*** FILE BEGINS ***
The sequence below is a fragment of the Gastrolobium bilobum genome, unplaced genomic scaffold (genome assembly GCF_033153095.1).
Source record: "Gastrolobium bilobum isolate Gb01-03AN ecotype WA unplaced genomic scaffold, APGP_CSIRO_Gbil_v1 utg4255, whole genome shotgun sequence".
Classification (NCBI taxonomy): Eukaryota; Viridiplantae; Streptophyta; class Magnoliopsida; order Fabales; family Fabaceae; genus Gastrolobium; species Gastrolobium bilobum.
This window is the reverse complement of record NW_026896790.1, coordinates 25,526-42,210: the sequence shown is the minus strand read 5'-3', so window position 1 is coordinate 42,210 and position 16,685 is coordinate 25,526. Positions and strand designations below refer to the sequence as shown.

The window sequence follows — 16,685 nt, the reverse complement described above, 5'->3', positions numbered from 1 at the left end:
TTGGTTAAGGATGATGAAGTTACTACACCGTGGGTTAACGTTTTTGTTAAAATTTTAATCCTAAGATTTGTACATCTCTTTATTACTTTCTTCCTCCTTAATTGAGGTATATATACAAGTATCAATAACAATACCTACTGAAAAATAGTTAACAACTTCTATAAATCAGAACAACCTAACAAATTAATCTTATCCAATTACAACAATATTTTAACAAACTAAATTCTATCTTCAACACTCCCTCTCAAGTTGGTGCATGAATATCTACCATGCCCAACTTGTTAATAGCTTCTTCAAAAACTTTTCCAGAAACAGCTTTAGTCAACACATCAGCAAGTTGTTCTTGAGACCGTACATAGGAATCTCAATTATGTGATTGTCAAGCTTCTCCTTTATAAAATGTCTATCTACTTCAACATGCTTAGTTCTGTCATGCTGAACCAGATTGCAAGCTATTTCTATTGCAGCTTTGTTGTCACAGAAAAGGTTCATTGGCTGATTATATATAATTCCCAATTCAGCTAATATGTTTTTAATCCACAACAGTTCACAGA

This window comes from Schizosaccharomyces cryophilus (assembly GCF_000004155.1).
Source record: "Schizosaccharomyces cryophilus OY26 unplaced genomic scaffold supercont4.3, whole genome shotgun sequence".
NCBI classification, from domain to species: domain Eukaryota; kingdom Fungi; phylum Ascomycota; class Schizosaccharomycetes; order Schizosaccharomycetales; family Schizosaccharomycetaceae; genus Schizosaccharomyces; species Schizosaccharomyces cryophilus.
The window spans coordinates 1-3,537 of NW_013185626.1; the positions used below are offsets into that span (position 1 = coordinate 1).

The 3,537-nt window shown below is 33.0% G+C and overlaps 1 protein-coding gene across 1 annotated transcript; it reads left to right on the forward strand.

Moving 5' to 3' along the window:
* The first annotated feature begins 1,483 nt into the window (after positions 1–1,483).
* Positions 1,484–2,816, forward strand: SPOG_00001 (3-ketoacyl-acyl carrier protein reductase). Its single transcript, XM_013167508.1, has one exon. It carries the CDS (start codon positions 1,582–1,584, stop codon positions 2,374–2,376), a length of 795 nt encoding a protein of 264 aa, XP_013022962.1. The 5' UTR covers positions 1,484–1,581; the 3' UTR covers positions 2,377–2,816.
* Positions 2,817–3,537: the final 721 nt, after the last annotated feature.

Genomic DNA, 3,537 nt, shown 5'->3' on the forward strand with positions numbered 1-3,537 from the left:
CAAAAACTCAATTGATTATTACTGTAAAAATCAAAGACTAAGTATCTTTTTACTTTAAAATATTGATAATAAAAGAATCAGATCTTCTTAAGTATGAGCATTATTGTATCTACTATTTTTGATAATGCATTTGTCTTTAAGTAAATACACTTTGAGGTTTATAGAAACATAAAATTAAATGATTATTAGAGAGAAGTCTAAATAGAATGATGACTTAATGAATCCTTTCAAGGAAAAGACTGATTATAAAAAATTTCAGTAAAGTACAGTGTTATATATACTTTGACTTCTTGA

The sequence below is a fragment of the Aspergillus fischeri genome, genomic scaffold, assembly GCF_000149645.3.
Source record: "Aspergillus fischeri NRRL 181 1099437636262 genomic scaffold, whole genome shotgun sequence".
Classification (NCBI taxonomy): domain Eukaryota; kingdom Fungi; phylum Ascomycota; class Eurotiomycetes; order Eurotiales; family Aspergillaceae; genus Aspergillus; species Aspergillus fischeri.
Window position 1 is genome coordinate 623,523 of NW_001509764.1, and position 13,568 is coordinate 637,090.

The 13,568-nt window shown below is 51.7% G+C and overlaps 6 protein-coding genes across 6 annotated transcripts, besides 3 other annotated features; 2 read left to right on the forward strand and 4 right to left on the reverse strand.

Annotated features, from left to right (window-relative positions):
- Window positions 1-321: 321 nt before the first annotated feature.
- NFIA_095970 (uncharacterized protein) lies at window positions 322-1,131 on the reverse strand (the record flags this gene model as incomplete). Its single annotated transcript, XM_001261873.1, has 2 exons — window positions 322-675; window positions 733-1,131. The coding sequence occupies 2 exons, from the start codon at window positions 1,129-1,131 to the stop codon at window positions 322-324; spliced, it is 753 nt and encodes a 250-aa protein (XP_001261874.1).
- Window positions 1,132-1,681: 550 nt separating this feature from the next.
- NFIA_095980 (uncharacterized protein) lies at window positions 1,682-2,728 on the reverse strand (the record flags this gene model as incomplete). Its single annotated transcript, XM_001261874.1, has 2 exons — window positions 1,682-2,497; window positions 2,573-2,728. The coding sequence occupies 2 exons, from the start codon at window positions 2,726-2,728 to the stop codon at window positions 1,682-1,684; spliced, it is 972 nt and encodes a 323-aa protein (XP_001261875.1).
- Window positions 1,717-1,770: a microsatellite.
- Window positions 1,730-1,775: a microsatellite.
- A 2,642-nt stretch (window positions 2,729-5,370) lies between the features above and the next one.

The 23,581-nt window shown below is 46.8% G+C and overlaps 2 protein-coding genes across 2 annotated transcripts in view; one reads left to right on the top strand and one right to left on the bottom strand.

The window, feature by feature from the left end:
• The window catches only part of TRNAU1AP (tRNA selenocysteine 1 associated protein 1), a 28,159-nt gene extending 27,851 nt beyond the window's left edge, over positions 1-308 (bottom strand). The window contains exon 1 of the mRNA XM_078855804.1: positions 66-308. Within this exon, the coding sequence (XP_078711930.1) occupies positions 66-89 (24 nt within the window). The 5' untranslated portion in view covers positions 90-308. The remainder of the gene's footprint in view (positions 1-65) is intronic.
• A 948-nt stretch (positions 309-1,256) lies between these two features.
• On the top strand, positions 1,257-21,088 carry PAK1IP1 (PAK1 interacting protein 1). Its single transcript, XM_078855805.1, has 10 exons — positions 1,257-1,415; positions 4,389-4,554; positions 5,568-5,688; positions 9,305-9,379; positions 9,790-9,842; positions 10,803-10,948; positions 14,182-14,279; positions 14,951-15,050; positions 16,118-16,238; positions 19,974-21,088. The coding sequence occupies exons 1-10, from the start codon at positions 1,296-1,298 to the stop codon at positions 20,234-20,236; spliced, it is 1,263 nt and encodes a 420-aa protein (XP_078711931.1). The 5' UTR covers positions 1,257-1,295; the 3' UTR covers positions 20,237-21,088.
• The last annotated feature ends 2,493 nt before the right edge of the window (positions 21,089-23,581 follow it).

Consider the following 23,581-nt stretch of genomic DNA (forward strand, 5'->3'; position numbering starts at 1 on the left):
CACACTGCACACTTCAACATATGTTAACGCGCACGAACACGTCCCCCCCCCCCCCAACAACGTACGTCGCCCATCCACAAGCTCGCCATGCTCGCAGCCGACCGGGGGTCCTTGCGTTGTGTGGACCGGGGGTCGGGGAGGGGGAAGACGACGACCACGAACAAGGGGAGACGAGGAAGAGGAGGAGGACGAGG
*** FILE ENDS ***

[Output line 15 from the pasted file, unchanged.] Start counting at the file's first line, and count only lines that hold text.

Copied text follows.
* Positions 2,817–3,537: the final 721 nt, after the last annotated feature.